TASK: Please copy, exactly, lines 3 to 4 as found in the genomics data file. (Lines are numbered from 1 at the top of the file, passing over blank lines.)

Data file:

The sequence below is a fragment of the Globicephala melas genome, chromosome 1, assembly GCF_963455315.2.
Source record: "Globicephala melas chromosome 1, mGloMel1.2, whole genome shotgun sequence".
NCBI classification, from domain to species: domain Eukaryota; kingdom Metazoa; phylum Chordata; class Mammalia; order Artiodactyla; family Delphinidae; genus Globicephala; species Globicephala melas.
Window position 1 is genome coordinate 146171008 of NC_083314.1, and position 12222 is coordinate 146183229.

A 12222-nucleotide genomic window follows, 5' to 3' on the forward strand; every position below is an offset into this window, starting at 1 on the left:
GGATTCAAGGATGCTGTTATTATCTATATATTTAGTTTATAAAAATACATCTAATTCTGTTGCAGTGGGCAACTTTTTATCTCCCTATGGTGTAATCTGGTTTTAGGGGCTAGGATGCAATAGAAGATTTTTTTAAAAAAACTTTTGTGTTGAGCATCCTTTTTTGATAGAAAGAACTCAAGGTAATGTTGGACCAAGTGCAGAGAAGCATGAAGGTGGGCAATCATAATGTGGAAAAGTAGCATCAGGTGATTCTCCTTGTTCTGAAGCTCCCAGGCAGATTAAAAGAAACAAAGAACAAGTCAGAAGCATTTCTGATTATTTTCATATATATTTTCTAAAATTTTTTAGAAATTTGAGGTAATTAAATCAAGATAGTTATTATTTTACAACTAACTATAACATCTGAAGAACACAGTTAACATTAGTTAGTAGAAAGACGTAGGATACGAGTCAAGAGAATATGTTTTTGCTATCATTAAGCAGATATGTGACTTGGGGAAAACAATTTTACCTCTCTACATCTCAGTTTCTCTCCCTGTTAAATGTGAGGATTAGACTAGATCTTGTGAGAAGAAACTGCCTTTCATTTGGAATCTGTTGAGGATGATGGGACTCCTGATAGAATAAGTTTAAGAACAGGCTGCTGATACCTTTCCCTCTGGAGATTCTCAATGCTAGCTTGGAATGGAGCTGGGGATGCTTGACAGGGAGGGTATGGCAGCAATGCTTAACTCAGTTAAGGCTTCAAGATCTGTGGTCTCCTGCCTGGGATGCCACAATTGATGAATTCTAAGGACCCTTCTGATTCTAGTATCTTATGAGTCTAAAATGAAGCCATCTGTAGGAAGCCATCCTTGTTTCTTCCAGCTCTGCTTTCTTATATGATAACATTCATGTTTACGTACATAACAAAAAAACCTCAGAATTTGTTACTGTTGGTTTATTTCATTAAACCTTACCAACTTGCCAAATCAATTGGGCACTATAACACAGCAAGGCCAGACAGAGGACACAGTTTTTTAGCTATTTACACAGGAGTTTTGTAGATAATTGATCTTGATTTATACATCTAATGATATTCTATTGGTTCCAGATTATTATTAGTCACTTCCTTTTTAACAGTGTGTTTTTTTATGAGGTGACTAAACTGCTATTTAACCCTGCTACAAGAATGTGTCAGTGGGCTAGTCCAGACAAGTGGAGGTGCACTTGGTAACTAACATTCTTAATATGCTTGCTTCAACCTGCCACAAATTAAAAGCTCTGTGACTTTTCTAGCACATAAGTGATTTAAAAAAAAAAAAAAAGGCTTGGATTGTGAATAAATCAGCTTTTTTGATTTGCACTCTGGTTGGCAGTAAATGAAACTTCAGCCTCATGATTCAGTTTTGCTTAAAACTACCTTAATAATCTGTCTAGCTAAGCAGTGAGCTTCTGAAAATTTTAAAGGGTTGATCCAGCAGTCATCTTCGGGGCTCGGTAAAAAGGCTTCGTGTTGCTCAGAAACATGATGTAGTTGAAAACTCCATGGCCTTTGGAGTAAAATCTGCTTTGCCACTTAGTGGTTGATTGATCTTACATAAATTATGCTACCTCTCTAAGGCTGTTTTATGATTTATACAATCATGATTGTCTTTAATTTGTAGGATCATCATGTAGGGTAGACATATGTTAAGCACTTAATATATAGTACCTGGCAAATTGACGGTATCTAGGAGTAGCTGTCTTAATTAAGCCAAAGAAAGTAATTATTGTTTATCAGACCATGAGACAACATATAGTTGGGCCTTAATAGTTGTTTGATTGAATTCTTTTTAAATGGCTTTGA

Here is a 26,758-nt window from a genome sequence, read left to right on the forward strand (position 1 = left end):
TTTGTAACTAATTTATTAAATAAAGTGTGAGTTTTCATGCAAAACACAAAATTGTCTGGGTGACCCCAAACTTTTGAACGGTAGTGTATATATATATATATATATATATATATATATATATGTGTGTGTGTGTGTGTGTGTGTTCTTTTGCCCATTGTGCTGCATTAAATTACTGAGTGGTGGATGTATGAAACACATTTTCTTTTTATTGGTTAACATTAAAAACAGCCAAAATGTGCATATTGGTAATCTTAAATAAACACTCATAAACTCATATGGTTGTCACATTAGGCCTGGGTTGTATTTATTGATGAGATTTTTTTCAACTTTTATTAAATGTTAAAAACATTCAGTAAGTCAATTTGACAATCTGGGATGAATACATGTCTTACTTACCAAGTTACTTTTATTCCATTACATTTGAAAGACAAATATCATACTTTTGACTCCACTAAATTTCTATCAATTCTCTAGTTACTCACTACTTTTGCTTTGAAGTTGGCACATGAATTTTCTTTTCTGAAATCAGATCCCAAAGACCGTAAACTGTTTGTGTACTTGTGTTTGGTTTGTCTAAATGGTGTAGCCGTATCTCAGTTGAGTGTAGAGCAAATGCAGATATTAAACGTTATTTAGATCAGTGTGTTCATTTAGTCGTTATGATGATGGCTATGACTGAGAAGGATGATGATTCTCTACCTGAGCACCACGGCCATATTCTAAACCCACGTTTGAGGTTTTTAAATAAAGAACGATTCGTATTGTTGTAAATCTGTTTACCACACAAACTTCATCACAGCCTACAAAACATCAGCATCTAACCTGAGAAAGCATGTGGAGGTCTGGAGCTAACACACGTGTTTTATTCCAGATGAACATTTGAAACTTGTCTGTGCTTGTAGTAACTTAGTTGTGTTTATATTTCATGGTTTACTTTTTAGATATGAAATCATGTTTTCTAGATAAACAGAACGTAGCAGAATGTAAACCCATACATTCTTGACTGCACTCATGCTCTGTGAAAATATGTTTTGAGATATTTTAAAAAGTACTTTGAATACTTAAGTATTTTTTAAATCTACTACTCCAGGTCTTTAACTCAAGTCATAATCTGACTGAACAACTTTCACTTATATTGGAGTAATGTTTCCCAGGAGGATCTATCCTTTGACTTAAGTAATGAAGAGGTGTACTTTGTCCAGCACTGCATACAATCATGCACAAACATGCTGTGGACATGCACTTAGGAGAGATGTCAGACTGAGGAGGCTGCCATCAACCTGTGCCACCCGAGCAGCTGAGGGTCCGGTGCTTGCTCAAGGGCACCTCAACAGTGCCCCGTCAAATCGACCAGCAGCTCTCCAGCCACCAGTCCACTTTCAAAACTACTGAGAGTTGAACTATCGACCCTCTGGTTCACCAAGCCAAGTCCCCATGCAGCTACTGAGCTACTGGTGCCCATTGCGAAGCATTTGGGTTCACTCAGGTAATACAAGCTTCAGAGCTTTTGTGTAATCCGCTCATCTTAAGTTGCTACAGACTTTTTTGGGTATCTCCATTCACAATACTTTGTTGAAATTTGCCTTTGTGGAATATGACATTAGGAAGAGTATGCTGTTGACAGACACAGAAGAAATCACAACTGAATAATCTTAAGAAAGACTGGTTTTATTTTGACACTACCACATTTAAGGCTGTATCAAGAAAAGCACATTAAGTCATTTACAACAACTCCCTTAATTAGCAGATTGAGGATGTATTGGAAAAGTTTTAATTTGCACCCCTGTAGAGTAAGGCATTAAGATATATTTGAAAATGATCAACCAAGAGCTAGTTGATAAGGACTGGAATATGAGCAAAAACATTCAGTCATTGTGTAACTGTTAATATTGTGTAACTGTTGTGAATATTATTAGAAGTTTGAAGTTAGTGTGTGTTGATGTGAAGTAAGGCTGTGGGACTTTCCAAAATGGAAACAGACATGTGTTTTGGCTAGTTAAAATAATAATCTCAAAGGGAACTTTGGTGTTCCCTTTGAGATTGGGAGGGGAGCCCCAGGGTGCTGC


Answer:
NCBI classification, from domain to species: domain Eukaryota; kingdom Metazoa; phylum Chordata; class Mammalia; order Artiodactyla; family Delphinidae; genus Globicephala; species Globicephala melas.
Window position 1 is genome coordinate 146171008 of NC_083314.1, and position 12222 is coordinate 146183229.